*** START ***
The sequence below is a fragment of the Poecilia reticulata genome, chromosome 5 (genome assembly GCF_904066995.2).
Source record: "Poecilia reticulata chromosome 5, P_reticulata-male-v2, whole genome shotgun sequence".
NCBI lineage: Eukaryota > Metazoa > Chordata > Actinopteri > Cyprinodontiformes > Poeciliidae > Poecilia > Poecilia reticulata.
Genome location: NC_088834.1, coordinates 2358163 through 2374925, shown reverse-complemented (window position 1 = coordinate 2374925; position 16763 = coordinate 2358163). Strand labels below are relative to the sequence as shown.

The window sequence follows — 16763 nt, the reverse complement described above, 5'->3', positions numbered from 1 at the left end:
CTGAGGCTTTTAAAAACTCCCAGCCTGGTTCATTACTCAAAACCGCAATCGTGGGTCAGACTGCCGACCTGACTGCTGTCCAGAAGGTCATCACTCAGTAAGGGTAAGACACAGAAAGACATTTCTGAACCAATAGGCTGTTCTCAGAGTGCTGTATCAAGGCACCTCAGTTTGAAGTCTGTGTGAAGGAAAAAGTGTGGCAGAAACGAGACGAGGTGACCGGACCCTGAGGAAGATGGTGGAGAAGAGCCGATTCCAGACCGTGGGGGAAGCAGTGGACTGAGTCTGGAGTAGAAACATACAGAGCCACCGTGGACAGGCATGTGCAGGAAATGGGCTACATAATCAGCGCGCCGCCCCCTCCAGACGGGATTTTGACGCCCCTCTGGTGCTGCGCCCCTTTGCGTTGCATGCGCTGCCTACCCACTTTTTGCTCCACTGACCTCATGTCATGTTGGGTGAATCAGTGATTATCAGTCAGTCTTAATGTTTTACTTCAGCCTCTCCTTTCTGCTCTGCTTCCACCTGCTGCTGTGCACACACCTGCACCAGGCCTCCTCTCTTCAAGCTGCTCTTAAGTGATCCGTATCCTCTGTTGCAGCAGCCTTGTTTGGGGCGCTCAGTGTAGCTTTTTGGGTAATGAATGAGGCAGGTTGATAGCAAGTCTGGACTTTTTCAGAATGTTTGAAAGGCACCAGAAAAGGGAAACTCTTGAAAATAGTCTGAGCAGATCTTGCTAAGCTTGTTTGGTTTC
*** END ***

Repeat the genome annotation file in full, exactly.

The sequence below is a fragment of the Poecilia reticulata genome, chromosome 5 (genome assembly GCF_904066995.2).
Source record: "Poecilia reticulata chromosome 5, P_reticulata-male-v2, whole genome shotgun sequence".
NCBI lineage: Eukaryota > Metazoa > Chordata > Actinopteri > Cyprinodontiformes > Poeciliidae > Poecilia > Poecilia reticulata.
Genome location: NC_088834.1, coordinates 2358163 through 2374925, shown reverse-complemented (window position 1 = coordinate 2374925; position 16763 = coordinate 2358163). Strand labels below are relative to the sequence as shown.

The window sequence follows — 16763 nt, the reverse complement described above, 5'->3', positions numbered from 1 at the left end:
CTGAGGCTTTTAAAAACTCCCAGCCTGGTTCATTACTCAAAACCGCAATCGTGGGTCAGACTGCCGACCTGACTGCTGTCCAGAAGGTCATCACTCAGTAAGGGTAAGACACAGAAAGACATTTCTGAACCAATAGGCTGTTCTCAGAGTGCTGTATCAAGGCACCTCAGTTTGAAGTCTGTGTGAAGGAAAAAGTGTGGCAGAAACGAGACGAGGTGACCGGACCCTGAGGAAGATGGTGGAGAAGAGCCGATTCCAGACCGTGGGGGAAGCAGTGGACTGAGTCTGGAGTAGAAACATACAGAGCCACCGTGGACAGGCATGTGCAGGAAATGGGCTACATAATCAGCGCGCCGCCCCCTCCAGACGGGATTTTGACGCCCCTCTGGTGCTGCGCCCCTTTGCGTTGCATGCGCTGCCTACCCACTTTTTGCTCCACTGACCTCATGTCATGTTGGGTGAATCAGTGATTATCAGTCAGTCTTAATGTTTTACTTCAGCCTCTCCTTTCTGCTCTGCTTCCACCTGCTGCTGTGCACACACCTGCACCAGGCCTCCTCTCTTCAAGCTGCTCTTAAGTGATCCGTATCCTCTGTTGCAGCAGCCTTGTTTGGGGCGCTCAGTGTAGCTTTTTGGGTAATGAATGAGGCAGGTTGATAGCAAGTCTGGACTTTTTCAGAATGTTTGAAAGGCACCAGAAAAGGGAAACTCTTGAAAATAGTCTGAGCAGATCTTGCTAAGCTTGTTTGGTTTC